Multi-stakeholder meeting in Delhi to solve urgent textile waste problem
Less than one percent of all fibres from clothing are recycled into new fibres. Today, a large proportion of used textiles are thrown in the household waste in Sweden as well as in other countries, and are then incinerated. This is, not least, an enormous waste of the earth's resources. No later than 1 January 2025, the EU's new waste directive comes into force, which means that all EU countries must collect textile waste separately from other waste.
“Within the next few years, low-quality textile waste will increase enormously, and we must find ways to deal with it. Today, there is no economic value in that type of waste and there is no European country that can deal with that volume of problem alone. It is possible to recycle these textiles, but to do so, several obstacles must be overcome. We think cross-border trade valorisation is necessary to operate successful business corridors and ecosystems dedicated to textile recycling, and these will supplement EU’s operations. We do that best together, we researchers from academia, decision makers, industry, businesses, and society,” said Rudrajeet Pal, Professor of Textile Management at the Swedish School of Textiles, one of the main organisers of the Indo-Swedish multi-stakeholder event Repositioning Indian textile recycling sector into global context.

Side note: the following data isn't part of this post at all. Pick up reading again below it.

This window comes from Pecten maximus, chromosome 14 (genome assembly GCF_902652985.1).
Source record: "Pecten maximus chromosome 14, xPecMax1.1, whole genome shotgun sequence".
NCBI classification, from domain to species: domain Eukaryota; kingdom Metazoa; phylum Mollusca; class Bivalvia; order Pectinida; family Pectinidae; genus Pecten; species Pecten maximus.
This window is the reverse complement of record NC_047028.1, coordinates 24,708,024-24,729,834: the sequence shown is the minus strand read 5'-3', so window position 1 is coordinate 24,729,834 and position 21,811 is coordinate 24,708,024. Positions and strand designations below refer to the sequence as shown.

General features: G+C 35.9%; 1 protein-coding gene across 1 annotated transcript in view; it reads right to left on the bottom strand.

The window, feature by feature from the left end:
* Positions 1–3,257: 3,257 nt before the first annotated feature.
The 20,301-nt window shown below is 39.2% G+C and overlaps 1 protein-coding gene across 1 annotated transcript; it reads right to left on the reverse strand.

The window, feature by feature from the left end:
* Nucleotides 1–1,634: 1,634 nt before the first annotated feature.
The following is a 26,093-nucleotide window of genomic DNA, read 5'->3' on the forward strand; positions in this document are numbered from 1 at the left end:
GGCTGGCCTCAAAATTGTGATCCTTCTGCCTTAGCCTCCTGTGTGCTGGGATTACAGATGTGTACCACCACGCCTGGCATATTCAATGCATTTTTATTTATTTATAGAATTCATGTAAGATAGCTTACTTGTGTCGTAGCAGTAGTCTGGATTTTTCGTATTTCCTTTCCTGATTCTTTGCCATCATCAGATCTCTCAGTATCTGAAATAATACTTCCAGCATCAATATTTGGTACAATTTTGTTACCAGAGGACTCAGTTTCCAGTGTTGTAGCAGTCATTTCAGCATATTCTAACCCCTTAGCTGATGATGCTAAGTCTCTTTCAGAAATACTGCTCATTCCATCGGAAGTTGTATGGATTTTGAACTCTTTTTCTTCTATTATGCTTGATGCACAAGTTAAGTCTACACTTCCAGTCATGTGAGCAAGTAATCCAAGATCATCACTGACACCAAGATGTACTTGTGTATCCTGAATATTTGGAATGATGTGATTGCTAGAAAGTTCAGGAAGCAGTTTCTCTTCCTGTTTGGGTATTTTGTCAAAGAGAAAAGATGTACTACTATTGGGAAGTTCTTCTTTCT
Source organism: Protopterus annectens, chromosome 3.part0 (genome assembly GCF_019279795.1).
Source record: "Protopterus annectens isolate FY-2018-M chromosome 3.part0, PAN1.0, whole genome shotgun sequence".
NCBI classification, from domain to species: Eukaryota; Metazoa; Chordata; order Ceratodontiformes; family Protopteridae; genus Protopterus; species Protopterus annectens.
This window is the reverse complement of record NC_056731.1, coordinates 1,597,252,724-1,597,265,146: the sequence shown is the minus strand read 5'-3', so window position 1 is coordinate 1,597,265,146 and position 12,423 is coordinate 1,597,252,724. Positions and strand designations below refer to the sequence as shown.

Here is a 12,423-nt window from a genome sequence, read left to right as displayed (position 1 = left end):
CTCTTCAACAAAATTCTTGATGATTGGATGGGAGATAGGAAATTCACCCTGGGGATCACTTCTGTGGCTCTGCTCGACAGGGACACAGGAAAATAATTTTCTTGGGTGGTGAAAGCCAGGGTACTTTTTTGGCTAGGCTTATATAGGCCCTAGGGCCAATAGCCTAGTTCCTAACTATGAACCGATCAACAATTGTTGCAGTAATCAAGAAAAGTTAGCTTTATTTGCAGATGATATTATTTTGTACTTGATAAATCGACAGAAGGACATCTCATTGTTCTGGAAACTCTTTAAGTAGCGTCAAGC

In recent years, India has become a major mechanical recycling hub with multi-stakeholder investment projects, with giant textile players taking the lead. The list of participants includes representatives from the Government of India, the EU, the Swedish and Danish Embassies, the World Bank Group, and companies such as H&M, Marks and Spencer, Aditya Birla, Rester Oy, and Pure Waste Textiles, to name a few. Researchers from the Swedish School of Textiles and Linköping University, the Indian Institute of Technology, and the National Institute of Fashion Technology (NIFT Kangra) in India, represent academia.
“We won't solve these issues in one day, but the hope is to create a common platform, to brainstorm from different perspectives. We will present some conclusions and after that make sure to keep the ball rolling,” said Rudrajeet Pal.
Read more and participate
Programme for Repositioning Indian textile recycling sector into global context 9 February (PDF file)
Lina Färm. Translation by Eva Medin
Anna Sigge (portrait photo), Adobe Stock (stock photo)